Selling for the highest possible price has always been a priority in the sale of Citadele Bank. At the same time, conditions voiced by the European Commission and European Reconstruction and Development Bank were not taken into account sufficiently.
Those conditions limited that government’s options in making independent decisions in the bank’s selling process and could influence opinions of potential buyers about the bank’s value, as noted by the State Audit.
As a result of that, the bank’s sale was delayed to the last moment, leaving the state no room to manoeuvrer to establish favourable conditions for the sale. SA concluded in its report on the sale of state owned capital shares in Citadele Bank.
It was clear at the moment when Parex Bank was taken over that it was an unprecedented act for establishment of financial stability in the country. Knowing the importance of the deal for the country, its size and potential impact on the state budget, the government should have created special rules to govern decision-making processes in relation to the restructuring of Parex Bank, including the sale of Citadele Bank. Instead of that, the government decided to sort out the structure of the deal to comply with regulations stated in the Law on Governance of Capital Shares of a Public Person and Capital Companies, which did not come close to secure accessibility of all necessary tools to ensure realization of state interests, SA noted.
The government’s decision states that the Privatization Agency became the shareholder in Citadele Bank. As time went by, the Privatization Agency made no decisions in relation to the bank’s sale process. Moreover – board members were provided with guarantee contracts that provided for the compensation of any losses from the state side should the losses arise. The government made all conceptual decisions in relation to the bank’s sale process. The Privatization Agency served as a mailbox between the government and associated consultants. The latter were the ones to develop solutions for the government’s decisions. Ministries provided no opinions on the deal. Opinions provided by the Bank of Latvia were not taken into account for inexplicable reasons, as concluded by SA.
Auditors believe the sale of Citadele Bank provided Privatization Agency with EUR 74.7 million. Nothing of this amount was left for the state budget, because EUR 76.97 million, the amount that exceeded the EUR 74.7 million received as a result of the sale, was paid to the European Reconstruction and Development Bank.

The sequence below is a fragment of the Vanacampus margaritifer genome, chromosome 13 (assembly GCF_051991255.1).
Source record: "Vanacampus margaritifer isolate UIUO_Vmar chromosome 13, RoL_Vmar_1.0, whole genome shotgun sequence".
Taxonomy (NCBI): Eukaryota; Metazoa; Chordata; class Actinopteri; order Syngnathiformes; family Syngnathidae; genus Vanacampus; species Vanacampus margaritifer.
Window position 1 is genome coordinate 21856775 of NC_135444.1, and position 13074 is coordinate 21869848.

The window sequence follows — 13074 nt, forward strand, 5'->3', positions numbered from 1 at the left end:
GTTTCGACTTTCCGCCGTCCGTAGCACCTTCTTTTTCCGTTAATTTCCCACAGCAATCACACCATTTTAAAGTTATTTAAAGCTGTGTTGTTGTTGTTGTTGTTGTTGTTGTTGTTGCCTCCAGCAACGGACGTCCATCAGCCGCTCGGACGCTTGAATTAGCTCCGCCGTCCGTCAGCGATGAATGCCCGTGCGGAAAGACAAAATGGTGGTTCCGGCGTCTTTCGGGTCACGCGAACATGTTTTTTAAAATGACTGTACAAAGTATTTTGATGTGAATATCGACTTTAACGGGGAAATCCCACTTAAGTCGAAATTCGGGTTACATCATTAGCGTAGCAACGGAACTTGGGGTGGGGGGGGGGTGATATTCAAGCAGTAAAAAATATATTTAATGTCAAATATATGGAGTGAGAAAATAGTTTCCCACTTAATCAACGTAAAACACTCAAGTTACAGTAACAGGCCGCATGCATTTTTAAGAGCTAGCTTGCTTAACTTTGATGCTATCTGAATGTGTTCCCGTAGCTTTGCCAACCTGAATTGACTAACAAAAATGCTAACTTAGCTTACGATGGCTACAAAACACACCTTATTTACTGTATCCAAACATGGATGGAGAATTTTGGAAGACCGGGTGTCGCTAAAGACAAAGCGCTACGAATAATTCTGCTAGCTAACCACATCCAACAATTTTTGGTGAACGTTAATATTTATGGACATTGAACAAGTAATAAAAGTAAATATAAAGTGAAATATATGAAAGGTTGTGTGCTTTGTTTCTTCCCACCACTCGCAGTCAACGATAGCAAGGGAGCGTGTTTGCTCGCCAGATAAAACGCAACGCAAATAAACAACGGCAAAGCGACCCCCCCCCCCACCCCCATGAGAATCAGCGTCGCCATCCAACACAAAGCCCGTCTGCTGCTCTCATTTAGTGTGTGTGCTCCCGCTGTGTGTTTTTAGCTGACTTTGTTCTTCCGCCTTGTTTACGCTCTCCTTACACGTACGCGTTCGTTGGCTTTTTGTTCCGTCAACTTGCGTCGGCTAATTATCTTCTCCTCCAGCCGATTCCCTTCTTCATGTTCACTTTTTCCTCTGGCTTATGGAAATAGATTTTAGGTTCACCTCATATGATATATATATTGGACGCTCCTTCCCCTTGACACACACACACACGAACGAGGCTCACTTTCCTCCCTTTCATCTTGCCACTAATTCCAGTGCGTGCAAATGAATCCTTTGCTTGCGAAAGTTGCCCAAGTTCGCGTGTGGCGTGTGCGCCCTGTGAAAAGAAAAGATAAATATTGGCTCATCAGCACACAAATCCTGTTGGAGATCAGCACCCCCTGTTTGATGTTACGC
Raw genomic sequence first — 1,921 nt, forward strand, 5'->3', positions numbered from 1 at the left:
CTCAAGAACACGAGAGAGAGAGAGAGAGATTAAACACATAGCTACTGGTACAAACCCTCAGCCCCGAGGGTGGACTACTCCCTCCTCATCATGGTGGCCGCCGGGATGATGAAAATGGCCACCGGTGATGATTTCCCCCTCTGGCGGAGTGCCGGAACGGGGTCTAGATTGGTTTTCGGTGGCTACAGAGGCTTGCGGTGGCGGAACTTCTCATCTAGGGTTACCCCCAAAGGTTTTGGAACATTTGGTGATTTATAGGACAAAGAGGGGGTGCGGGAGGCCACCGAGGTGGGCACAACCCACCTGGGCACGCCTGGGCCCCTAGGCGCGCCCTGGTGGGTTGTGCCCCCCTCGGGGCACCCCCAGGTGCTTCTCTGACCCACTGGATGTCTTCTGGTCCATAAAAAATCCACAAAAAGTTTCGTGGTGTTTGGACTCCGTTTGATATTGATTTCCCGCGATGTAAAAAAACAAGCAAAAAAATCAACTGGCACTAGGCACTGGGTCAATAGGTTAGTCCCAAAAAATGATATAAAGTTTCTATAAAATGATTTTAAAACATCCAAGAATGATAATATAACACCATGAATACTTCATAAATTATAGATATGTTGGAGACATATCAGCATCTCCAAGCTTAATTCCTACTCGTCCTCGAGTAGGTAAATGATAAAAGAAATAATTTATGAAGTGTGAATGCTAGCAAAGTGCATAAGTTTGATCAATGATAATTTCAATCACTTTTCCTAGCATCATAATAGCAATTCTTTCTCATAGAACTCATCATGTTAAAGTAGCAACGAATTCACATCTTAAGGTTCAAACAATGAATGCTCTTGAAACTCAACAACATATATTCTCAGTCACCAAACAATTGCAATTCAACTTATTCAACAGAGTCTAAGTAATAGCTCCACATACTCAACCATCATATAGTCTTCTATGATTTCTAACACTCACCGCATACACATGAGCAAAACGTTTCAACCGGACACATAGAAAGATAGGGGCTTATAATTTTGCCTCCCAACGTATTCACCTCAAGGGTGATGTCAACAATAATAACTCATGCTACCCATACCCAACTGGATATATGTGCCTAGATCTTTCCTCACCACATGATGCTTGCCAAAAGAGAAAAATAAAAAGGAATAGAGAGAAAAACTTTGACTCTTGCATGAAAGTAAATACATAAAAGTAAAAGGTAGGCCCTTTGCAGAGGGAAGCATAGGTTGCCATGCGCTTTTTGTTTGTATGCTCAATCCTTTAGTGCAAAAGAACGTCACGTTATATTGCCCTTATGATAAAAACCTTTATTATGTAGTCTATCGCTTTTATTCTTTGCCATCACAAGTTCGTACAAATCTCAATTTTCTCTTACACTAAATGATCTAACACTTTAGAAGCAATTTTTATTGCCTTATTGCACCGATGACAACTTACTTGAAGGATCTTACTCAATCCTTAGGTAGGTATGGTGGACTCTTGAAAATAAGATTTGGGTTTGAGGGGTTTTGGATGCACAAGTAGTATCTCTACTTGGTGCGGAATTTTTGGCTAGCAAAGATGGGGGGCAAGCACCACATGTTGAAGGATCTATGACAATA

The Privatization Agency’s realized management of Parex Bank’s restructuring, including the formation of Citadele Bank’s and its sale resulted in the state being paid at least EUR 6.5 million. EUR 5.5 million of this amount was paid to consultants. The Privatization Agency could not provide a report on the use of the remaining EUR 1 million, SA reports.
«Why is it possible to conclude that the state could have earned more? First of all, based on conclusions made by multiple independent experts, the bank’s value was 25 to 75 million euros higher that the selling price. Secondly, selling the bank at the last moment put the government in a situation when it was no longer possible to defend Latvia’s interests. To complete the deal within terms coordinated with the European Committee and realize commitments stated in cooperation agreements compiled by the European Reconstruction and Development Bank, it was necessary to accept conditions put forward by partners without questions. The State Audit also had an opportunity to learn that among contenders were also investors who offered higher prices. Nevertheless, to preserve reputation, the government should have assessed the price in accordance with other condition. Had all of those factors been taken into account, with the sales strategy planned in advance, it is possible that it would have been possible to sell the bank without delaying the sale process,» – SA reported.
The sale of Citadele Bank is not the only example of a large-scale national deal that does not provide confidence about sufficient protection of state interests. Other examples include Liepājas Metalurgs, airBaltic and upcoming decisions in regards to the future of state owned shares in Lattelecom, LMT, Rail Baltica and other matters that not only impact the national economy, but also require considerable financial investments, the State Audit notes, hoping conclusions made in the report will be taken into account and help prevent any future mistakes of that kind.